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Buying managed health care services.

In this new column, the President of the National Association of Employers on Health Care Action discusses the viewpoints of health care purchasers and some of the techniques that they are using to reduce their health care costs. Employers are beginning to buy for value and not on price alone in their quest for higher quality health care services at lower cost. As health care costs continue to increase (many employers are facing increases of 20 to 60 percent again in 1989), employers are seeking providers that will deliver high-quality care for a reasonable price. Rather than buying "off the shelf" packages of services--the contents of which are defined by the vendors--employers are tailoring plans to meet the needs of their employees and then purchasing the plans that meet their criteria.* XEROX Corp. is an example of a company that has begun this process. It recently surveyed its employees as to their health needs. Patricia M. Nazemetz, manager of benefits at XEROX, is now developing criteria and performance goals based on the needs identified in that survey. This information will be translated into requirements for providers. The steps to purchasing a high-quality plan based on employee needs include: Establishment of a company health philosophy. The company's top management is involved in establishing a health philosophy that reflects the corporation's culture and the company's beliefs about its responsibilities in the area of health.

Assessment of health care needs of employees and their dependents. The assessment includes a survey of employees as to their health needs as well as a review of health risk data, demographics, evaluation of health and environmental risks, actuarial data, previous utilization experience, and workers' compensation data. Development of health policies or goals that support the company's health philosophy and address the health and environmental risks of employees and their dependents. Development of a health benefit design that will support the company's goals and help it achieve its objectives. Development of a Request for Proposal (RFP) that includes specifications describing the health services the company wants to buy and the requirements for managing those services. Some of the elements to include in a comprehensive RFP are scope of services, responsibilities, access, quality assurance, grievance/dispute resolution, case management, provider evaluation/ selection, contracting, utilization management, claims processing, monitoring/reporting, audits, and communication. Development of criteria for evaluating plans and proposals. Selection of the plan that best meets the company's requirements. Negotiation with the plan for a reasonable price--the plan should be at financial risk for meeting objectives. The process of purchasing high-quality health care services that are tailor-made for a company's employees is a lengthy process. It can easily encompass two or three years or more. Many employers are involving providers early in the process so the provider group can begin planning its response to the employer. Providers may discover they do not have the capability to provide the data and the reports required by employers. The longer time frame win be an opportunity to develop management information systems that will provide utilization, cost, and quality data. For employers purchasing health care services tailored to meet their employees' health care needs, there is the opportunity to improve the quality of preventive and health care service, improve the health of their employees, and reduce health care costs. For the provider or plan willing to be held accountable and to be at financial risk, there is the opportunity to develop a long-term contract and relationship with an employer and its employees. 11 * Miller, L., and Miller, J. An Employer's Guide to Purchasing Managed Health Care Services, Key Biscayne, Fla.: National Association of Employers on Health Care Action, Blue Book, Inc., 1988.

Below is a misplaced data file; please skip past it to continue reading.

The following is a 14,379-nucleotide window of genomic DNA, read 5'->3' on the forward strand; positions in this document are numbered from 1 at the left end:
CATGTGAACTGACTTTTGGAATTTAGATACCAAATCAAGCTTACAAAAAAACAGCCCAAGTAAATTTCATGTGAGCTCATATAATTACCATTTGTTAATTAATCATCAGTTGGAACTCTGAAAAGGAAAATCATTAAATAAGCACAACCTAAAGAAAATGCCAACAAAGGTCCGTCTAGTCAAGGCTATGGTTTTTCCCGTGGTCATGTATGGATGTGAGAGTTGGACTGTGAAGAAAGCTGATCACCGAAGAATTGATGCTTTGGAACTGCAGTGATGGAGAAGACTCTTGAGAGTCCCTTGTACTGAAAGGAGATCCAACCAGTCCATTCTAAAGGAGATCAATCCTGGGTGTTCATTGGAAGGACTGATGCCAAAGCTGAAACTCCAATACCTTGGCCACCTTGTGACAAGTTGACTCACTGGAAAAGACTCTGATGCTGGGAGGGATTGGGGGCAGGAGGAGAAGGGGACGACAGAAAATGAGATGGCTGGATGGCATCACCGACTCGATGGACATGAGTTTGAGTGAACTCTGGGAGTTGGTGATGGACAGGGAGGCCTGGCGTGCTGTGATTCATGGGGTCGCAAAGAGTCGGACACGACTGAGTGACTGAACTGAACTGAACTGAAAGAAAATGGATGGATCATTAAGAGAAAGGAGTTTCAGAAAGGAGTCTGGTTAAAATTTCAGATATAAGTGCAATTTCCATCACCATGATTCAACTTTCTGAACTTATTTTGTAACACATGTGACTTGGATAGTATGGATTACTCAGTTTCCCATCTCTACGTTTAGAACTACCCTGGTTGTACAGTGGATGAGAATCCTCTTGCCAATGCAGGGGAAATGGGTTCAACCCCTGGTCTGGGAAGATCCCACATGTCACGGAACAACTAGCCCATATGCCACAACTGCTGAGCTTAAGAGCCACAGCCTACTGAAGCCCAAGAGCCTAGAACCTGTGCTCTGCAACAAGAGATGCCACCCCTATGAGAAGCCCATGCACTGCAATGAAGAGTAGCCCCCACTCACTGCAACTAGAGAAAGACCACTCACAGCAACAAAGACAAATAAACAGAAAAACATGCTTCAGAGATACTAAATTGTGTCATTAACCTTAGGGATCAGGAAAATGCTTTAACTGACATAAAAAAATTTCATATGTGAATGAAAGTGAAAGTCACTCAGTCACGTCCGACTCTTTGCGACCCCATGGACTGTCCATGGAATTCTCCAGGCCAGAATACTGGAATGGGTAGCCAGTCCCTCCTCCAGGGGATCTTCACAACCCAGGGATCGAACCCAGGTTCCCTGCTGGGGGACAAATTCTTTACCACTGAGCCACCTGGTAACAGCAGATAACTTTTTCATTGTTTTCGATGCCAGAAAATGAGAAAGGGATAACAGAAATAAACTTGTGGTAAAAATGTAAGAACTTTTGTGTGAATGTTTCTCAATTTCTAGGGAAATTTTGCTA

COPYRIGHT 1989 American College of Physician Executives
No portion of this article can be reproduced without the express written permission from the copyright holder.
Copyright 1989, Gale Group. All rights reserved. Gale Group is a Thomson Corporation Company.

Article Details
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Author:Stack, Ruth H.
Publication:Physician Executive
Article Type:column
Date:Mar 1, 1989
Words:610
Previous Article:Physician referral practices under attack.
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